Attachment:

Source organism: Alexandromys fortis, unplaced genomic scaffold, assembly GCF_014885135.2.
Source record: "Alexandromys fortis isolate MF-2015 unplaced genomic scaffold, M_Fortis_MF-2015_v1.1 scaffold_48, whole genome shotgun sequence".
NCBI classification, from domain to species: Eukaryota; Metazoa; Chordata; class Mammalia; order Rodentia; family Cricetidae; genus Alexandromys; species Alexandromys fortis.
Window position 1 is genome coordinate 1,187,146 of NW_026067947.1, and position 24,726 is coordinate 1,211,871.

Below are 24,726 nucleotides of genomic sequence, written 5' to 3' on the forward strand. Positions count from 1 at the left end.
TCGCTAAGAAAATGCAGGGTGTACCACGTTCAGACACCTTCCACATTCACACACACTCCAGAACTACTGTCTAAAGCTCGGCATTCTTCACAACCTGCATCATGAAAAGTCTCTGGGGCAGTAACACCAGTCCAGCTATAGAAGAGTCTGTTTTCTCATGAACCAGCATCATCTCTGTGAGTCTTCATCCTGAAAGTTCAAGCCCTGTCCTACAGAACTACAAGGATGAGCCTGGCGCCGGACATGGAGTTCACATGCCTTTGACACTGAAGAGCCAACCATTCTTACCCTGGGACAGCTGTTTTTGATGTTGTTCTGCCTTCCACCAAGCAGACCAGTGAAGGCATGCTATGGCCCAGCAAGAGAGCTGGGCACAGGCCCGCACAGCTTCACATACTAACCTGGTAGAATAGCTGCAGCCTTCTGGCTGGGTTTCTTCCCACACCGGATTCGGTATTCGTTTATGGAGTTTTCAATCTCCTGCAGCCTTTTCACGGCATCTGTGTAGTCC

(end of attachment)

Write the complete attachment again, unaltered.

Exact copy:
Source organism: Alexandromys fortis, unplaced genomic scaffold, assembly GCF_014885135.2.
Source record: "Alexandromys fortis isolate MF-2015 unplaced genomic scaffold, M_Fortis_MF-2015_v1.1 scaffold_48, whole genome shotgun sequence".
NCBI classification, from domain to species: Eukaryota; Metazoa; Chordata; class Mammalia; order Rodentia; family Cricetidae; genus Alexandromys; species Alexandromys fortis.
Window position 1 is genome coordinate 1,187,146 of NW_026067947.1, and position 24,726 is coordinate 1,211,871.

Below are 24,726 nucleotides of genomic sequence, written 5' to 3' on the forward strand. Positions count from 1 at the left end.
TCGCTAAGAAAATGCAGGGTGTACCACGTTCAGACACCTTCCACATTCACACACACTCCAGAACTACTGTCTAAAGCTCGGCATTCTTCACAACCTGCATCATGAAAAGTCTCTGGGGCAGTAACACCAGTCCAGCTATAGAAGAGTCTGTTTTCTCATGAACCAGCATCATCTCTGTGAGTCTTCATCCTGAAAGTTCAAGCCCTGTCCTACAGAACTACAAGGATGAGCCTGGCGCCGGACATGGAGTTCACATGCCTTTGACACTGAAGAGCCAACCATTCTTACCCTGGGACAGCTGTTTTTGATGTTGTTCTGCCTTCCACCAAGCAGACCAGTGAAGGCATGCTATGGCCCAGCAAGAGAGCTGGGCACAGGCCCGCACAGCTTCACATACTAACCTGGTAGAATAGCTGCAGCCTTCTGGCTGGGTTTCTTCCCACACCGGATTCGGTATTCGTTTATGGAGTTTTCAATCTCCTGCAGCCTTTTCACGGCATCTGTGTAGTCC